It is often said that any selling process is much more about listening than having the gift of the gab. And the firm that just starts writing without so much as a cursory phone call, is the firm that is not so much professional as uncaring and assuming it knows best on how the task at hand should be handled. To a client that looks like arrogance, even if the firm is right.

In the book, we regale a story of a pitch where one of the firms in a tender situation sought to speak to the client in depth. Insodoing they found the client had some research of their own that would have an impact on the matter they were competing to win. The client said it would release it after the pitch.  This firm wouldn’t take no for an answer and persuaded them to release it to them alone. Immediate competitive advantage. They won. Who said anything about life being fair?

I have met partners who take a different view. Phoning the client to talk about the brief or, God forbid, having the temerity to ask for a meeting to discuss it, is (in their view) tantamount to self-disqualification. One told me it was unprofessional, whereas in fact we contend that the opposite is true.

The art of selling in any business-to-business situation is to listen. Then ask questions and ensure the answers are fully understood. The firm that has the best grip on the client’s requirements, is the firm that is most likely to win the instruction.

This is not just about information and insight. Those who invest time to get to grips with what the client wants and how they like to work, are demonstrating commitment and empathy. This says you want to understand their requirements beyond their brief, you want to get to grips with their business. You want to build bridges and will make a time investment to do so. And finally, it says you want your proposal to be better than anyone else’s, which just underlines that you are dead enthusiastic.

It is often said that any selling process is much more about listening than having the gift of the gab. And the firm that just starts writing without so much as a cursory phone call, is the firm that is not so much professional as uncaring and assuming it knows best on how the task at hand should be handled. To a client that looks like arrogance, even if the firm is right.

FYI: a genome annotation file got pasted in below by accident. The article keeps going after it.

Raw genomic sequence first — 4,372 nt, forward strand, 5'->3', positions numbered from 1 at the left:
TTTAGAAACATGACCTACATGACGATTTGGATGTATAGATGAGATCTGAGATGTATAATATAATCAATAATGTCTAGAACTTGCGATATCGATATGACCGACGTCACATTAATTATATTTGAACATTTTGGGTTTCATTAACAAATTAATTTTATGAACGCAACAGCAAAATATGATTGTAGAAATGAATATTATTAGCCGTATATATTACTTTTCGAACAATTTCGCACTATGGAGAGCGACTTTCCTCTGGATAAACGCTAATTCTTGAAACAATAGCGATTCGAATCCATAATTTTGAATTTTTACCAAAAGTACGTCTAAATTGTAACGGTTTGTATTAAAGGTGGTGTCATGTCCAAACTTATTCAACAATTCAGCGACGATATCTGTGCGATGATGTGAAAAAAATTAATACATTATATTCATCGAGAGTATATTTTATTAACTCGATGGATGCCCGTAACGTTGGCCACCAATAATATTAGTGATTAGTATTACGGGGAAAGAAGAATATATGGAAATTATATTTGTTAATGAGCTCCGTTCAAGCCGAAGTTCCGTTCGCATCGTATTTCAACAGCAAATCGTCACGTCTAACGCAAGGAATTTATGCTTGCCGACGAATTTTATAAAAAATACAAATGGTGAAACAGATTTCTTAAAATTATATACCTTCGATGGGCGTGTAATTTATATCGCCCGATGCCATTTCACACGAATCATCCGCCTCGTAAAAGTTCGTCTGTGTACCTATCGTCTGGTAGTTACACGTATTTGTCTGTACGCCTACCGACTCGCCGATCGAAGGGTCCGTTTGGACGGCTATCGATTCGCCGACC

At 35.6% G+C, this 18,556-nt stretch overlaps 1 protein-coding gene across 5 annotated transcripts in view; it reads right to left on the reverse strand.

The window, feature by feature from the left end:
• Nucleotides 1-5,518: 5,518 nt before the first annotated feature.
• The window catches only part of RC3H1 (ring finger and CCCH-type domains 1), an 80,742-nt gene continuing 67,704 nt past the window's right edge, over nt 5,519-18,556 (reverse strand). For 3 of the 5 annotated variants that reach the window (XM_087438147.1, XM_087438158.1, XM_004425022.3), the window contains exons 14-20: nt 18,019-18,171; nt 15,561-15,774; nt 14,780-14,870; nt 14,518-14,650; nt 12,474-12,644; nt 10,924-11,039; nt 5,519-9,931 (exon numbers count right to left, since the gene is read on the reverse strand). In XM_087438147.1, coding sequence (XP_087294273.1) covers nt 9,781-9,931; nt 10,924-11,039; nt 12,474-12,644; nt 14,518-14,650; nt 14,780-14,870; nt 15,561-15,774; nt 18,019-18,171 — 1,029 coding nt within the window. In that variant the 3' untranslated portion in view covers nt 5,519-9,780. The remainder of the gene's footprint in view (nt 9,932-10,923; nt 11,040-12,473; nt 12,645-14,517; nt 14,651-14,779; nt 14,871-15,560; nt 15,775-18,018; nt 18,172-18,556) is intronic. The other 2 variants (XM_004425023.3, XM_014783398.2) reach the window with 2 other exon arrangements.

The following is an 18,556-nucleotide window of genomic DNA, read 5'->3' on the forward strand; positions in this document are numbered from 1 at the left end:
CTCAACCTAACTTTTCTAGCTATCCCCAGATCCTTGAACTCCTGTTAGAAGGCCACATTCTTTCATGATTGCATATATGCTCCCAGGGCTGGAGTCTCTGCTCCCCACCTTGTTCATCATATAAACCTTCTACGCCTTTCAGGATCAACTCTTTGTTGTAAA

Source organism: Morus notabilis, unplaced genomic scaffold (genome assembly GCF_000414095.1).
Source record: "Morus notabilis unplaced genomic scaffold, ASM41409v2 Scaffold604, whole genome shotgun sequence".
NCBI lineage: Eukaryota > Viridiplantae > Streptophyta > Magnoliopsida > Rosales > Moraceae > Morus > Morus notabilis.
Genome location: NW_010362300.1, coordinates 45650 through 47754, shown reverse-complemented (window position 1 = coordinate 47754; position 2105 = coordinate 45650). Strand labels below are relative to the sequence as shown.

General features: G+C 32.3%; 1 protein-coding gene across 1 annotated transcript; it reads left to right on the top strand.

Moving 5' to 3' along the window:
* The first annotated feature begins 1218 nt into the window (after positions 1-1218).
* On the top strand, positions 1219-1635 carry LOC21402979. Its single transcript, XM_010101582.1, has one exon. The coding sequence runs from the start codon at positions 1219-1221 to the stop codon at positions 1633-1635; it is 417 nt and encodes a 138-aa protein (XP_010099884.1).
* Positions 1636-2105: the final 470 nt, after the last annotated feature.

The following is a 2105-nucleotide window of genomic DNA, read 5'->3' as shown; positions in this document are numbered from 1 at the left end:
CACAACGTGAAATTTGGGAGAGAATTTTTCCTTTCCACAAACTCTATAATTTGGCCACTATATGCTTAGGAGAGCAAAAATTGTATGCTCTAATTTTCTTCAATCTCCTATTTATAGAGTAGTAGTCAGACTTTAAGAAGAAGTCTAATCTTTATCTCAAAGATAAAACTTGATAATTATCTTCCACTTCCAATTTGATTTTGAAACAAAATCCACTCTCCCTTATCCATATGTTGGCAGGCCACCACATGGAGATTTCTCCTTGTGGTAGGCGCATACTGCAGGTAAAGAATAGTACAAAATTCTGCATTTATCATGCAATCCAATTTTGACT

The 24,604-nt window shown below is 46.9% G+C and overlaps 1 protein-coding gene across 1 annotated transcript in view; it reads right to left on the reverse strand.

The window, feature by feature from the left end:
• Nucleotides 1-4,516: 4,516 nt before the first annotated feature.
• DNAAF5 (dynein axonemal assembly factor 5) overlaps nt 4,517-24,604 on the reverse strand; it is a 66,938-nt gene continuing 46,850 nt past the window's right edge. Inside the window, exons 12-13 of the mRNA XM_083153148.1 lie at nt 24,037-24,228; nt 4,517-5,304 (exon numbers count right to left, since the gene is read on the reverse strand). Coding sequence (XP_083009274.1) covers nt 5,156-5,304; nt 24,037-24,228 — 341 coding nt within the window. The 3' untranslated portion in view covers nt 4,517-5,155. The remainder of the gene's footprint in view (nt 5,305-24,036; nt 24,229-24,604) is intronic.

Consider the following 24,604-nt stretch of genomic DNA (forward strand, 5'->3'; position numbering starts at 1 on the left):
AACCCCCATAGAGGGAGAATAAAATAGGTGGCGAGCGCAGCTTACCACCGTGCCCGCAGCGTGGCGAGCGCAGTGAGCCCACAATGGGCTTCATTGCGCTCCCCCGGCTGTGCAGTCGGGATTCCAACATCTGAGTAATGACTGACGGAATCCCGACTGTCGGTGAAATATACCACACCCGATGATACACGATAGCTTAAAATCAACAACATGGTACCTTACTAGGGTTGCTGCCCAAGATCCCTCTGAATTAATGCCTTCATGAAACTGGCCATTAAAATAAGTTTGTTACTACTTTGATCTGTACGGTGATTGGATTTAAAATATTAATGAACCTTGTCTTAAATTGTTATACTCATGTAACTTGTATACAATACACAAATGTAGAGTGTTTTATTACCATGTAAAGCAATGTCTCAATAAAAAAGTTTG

In the book, we regale a story of a pitch where one of the firms in a tender situation sought to speak to the client in depth. Insodoing they found the client had some research of their own that would have an impact on the matter they were competing to win. The client said it would release it after the pitch.  This firm wouldn’t take no for an answer and persuaded them to release it to them alone. Immediate competitive advantage. They won. Who said anything about life being fair?

About the author: Tim Nightingale

Tim founded Nisus Consulting in 1996 with the aim of helping professional services firms become more client focused. Tim has an MBA from Cass Business School, is a Fellow of the Chartered Institute of Marketing and a full member of the Market Research Society. See Bio… 


‘Strategic Tendering for Professional Services – Win More, Lose less’ is published by Kogan Page and can be ordered directly from the publisher, or from Amazon or all good bookshops. Price is £29.99.